On June 11, Foreign Policy published a biweekly column featuring Scowcroft Center deputy director Matthew Kroenig and New American Engagement Initiative senior fellow Emma Ashford discussing the latest news in international affairs.

In this column, they discuss the value of the G7, democratic alliances, President Biden’s meetings in Europe, and great power competition with China.

I am still very skeptical of the notion of any “alliance of democracies,” whether it’s the D-10 or something broader. I think it would be difficult to implement, face big challenges from the countries that stand to lose out, and more importantly, risk turning geopolitical competition with China into something more ideological and dangerous.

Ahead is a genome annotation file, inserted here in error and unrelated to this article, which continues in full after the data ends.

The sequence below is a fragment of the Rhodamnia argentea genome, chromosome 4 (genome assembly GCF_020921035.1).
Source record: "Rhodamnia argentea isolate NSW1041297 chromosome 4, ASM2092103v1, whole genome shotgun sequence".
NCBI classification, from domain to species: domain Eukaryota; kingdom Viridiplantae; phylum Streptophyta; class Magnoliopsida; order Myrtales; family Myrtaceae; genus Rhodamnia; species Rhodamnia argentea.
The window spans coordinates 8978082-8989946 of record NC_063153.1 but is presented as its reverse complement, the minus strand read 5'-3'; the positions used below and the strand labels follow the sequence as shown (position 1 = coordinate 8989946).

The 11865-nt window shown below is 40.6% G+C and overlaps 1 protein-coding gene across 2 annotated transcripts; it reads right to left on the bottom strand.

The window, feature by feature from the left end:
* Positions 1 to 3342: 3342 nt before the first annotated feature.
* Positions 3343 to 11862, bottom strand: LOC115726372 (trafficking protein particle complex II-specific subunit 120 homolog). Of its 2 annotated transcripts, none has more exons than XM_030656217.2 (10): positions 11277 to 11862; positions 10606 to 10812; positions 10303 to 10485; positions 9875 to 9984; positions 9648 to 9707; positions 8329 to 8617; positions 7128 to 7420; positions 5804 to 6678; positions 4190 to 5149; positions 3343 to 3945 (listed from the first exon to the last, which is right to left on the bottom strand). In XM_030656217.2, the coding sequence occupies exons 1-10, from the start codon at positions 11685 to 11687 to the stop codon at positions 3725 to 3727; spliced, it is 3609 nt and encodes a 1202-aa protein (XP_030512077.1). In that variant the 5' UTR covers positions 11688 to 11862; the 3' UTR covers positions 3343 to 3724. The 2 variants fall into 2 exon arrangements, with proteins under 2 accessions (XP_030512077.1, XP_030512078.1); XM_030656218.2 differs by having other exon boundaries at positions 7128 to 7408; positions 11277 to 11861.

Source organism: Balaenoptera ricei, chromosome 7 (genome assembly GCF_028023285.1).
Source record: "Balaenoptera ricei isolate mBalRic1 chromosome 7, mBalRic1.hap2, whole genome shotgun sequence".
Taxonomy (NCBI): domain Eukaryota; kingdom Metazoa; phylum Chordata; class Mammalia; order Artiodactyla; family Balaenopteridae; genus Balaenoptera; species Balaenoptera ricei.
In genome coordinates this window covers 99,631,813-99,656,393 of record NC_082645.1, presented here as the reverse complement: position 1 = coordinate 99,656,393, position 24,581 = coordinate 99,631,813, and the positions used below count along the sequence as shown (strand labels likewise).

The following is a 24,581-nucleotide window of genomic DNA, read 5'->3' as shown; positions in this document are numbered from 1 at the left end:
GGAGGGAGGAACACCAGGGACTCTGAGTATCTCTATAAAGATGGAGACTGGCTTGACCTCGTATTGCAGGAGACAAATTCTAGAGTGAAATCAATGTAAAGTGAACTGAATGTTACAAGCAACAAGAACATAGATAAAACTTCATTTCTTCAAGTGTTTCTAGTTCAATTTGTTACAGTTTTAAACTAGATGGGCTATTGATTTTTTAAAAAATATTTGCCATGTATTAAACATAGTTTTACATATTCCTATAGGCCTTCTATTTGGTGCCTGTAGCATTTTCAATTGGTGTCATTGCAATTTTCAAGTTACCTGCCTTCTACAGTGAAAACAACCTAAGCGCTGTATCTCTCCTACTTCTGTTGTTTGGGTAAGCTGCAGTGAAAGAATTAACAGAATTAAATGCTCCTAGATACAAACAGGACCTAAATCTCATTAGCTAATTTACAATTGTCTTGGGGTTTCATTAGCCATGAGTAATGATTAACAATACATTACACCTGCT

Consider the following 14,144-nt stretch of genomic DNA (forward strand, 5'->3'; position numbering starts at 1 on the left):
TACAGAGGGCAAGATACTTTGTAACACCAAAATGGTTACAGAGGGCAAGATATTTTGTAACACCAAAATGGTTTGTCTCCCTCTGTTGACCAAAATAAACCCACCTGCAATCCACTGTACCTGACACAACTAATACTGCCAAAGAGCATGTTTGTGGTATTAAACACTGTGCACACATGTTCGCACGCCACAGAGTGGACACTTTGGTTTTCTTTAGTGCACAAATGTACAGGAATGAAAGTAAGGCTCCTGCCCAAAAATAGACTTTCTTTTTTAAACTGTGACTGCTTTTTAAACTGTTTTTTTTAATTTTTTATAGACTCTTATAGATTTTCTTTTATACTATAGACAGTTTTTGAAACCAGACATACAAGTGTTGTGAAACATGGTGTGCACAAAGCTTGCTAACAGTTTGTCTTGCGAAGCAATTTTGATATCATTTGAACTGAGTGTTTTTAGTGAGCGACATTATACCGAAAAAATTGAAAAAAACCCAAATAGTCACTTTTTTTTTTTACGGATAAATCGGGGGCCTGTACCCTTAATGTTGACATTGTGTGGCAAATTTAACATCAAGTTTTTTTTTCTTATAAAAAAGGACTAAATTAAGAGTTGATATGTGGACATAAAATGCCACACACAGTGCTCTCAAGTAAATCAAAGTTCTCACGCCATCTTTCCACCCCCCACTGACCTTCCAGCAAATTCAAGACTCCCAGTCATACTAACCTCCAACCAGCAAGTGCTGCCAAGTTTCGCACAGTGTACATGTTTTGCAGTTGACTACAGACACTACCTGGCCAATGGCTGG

Emma Ashford

…a grouping of democracies can be a practical (not ideological) way to solve many problems. Can we develop standards and norms for new technologies like artificial intelligence that are consistent with democratic principles and human rights? Can market economies find a coordinated way to push back against China’s unfair trade practices? These questions and many others are best solved by powerful and free countries working together. Having Beijing in the room would be counterproductive.

Matthew Kroenig